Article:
To learn more about the Flight Opportunities Program, please visit:  http://flightopportunities.nasa.gov

Paul Fakes handles public policy-related NASA issues for ASME.  He can be reached at: fakesp@asme.org

 

 

NOMINATIONS SOUGHT FOR APEC ASPIRE PRIZE

The United States announces the APEC Science Prize for Innovation, Research and Education (“ASPIRE Prize”) to recognize young scientists who have demonstrated: excellence in scientific research, as evidenced through scholarly publication; commitment to cooperation with scientists from other APEC member economies; and, contribution to the year’s selected theme, which for 2011 is green growth.  By recognizing and supporting excellence in scientific research and cooperation among young scientists in the APEC region, ASPIRE supports APEC’s mission to:

  • Enhance economic growth, trade and investment opportunities in harmony with sustainable development, through policies, innovative R&D and technologies, and knowledge sharing;
  • Strengthen international science and technology networks; and,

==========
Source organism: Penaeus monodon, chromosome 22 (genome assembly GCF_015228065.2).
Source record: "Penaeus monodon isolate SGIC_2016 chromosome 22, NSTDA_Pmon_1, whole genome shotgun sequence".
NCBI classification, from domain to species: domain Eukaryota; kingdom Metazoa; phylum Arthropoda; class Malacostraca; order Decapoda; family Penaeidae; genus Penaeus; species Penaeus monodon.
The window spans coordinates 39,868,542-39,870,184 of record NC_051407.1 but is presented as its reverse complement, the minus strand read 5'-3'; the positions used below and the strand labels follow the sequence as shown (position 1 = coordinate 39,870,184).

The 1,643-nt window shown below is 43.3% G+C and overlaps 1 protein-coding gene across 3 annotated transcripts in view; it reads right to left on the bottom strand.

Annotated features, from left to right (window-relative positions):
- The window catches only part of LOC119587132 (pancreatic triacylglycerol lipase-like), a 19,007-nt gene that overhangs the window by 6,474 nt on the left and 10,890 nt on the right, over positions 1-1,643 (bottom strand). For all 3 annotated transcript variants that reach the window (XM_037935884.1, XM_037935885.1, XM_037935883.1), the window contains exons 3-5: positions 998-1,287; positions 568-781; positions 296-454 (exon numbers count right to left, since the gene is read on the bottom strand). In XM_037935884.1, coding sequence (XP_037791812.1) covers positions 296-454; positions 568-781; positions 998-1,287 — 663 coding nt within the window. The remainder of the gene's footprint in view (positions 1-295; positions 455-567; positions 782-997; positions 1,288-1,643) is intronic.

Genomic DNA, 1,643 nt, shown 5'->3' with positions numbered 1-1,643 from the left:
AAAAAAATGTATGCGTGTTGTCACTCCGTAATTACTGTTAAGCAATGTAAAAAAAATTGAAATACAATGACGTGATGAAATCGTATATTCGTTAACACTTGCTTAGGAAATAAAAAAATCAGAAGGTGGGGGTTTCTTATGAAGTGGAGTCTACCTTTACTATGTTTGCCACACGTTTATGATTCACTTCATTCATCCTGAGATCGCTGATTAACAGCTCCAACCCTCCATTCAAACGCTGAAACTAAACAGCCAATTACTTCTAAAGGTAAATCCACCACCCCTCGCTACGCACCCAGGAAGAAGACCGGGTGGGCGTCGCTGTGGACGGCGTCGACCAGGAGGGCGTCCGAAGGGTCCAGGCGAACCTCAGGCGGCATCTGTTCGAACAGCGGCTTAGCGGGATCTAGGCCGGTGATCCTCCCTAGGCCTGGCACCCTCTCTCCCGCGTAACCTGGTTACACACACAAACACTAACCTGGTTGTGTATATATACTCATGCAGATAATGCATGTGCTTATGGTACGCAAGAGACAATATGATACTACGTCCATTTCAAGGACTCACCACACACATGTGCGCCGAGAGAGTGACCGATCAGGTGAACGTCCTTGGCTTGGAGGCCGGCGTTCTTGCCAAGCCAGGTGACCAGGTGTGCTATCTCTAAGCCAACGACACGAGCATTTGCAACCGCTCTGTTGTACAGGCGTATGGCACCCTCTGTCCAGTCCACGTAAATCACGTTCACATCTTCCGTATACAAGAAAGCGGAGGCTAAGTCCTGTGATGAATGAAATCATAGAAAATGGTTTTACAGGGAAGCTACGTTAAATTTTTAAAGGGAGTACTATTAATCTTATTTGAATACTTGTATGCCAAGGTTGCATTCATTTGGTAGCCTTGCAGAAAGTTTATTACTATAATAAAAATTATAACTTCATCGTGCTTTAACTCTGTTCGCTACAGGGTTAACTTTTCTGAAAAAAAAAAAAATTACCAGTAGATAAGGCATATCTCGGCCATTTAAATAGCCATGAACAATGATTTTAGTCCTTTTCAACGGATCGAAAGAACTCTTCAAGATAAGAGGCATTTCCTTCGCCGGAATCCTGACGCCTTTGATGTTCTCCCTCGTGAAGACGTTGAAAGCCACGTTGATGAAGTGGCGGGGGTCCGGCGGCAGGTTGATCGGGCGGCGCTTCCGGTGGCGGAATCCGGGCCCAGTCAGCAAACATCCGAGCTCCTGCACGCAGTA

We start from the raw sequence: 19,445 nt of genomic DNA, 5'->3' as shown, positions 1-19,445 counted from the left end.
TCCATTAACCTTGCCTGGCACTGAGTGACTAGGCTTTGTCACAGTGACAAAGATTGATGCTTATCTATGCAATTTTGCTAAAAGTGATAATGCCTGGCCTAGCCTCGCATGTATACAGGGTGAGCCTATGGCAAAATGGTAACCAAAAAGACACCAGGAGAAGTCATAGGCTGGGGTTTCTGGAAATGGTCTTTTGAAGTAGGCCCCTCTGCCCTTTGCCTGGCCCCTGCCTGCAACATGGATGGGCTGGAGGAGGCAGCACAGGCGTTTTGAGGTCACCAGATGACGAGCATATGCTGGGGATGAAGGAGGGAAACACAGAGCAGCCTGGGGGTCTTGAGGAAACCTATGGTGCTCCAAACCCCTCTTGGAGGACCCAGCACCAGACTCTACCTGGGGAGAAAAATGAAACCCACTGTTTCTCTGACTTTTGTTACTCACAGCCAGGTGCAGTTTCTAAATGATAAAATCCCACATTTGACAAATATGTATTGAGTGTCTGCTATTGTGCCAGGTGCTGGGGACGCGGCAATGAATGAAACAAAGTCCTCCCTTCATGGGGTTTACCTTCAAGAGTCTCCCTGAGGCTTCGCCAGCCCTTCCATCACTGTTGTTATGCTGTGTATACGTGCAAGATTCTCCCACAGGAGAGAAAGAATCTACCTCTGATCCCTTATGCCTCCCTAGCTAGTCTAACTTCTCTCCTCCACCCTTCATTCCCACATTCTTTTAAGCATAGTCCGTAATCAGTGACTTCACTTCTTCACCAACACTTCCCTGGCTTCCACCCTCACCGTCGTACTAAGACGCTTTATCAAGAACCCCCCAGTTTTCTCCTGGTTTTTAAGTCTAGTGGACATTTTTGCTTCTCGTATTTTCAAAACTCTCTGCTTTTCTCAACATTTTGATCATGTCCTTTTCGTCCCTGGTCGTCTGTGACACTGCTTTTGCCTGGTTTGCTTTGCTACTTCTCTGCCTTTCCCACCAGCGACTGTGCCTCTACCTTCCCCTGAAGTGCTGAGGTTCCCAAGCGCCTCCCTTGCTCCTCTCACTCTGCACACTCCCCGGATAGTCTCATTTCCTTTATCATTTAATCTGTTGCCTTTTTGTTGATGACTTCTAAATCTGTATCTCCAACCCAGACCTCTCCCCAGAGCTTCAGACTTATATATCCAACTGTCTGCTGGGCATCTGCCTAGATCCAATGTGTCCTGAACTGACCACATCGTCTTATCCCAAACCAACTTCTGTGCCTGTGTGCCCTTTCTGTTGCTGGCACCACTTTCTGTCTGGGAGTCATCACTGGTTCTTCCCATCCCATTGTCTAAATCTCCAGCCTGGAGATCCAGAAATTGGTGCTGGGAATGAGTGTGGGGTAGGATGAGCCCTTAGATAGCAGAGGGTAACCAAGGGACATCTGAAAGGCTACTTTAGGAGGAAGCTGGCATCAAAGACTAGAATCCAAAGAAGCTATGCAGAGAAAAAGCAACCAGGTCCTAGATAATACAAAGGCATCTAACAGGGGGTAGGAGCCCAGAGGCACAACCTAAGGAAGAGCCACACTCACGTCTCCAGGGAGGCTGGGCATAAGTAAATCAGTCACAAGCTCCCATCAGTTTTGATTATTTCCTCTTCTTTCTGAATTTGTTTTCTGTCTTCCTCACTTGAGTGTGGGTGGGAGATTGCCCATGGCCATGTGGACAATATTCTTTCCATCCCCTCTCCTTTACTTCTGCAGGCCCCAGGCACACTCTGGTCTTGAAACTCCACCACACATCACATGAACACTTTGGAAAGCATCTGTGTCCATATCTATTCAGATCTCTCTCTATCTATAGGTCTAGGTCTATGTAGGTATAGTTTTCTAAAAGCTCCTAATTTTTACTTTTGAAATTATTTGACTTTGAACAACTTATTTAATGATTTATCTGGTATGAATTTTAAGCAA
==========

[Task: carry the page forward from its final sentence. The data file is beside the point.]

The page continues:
• Improve linkages and efficiency between research and innovation, involving and encouraging the potential of small and medium-sized enterprises.

The ASPIRE Prize is expected to be awarded by Department of Energy Secretary Steven Chu at the Joint Ministerial Meeting on Energy and Transportation in September.  The winner of the ASPIRE Prize will receive $25,000 USD and a trip to the award ceremony in San Francisco. 

Any U.S. citizen is eligible to be nominated for the ASPIRE Prize.  He/she must be living at the time of his/her nomination and be under the age of 40 as of December 31st of 2011. Because of the very limited number of nominations allowed – only one per APEC member economy – nominations are limited to one nominee from any university or organization. Researchers or faculty members interested in nominating a candidate for the ASPIRE prize, should contact Ms. Erin Johnson at Johnsonel3@state.gov to obtain the nomination form.

 

 

THE ARTICLES CONTAINED IN CAPITOL UPDATE ARE NOT POSITIONS OF ASME OR ANY OF ITS SUB-ENTITIES, UNLESS SPECIFICALLY NOTED AS SUCH. THIS PUBLICATION IS DESIGNED TO INFORM ASME MEMBERS ABOUT ISSUES OF CONCERN BEING DEBATED AND DISCUSSED IN THE HALLS OF CONGRESS, IN THE STATES, AND IN THE FEDERAL AGENCIES.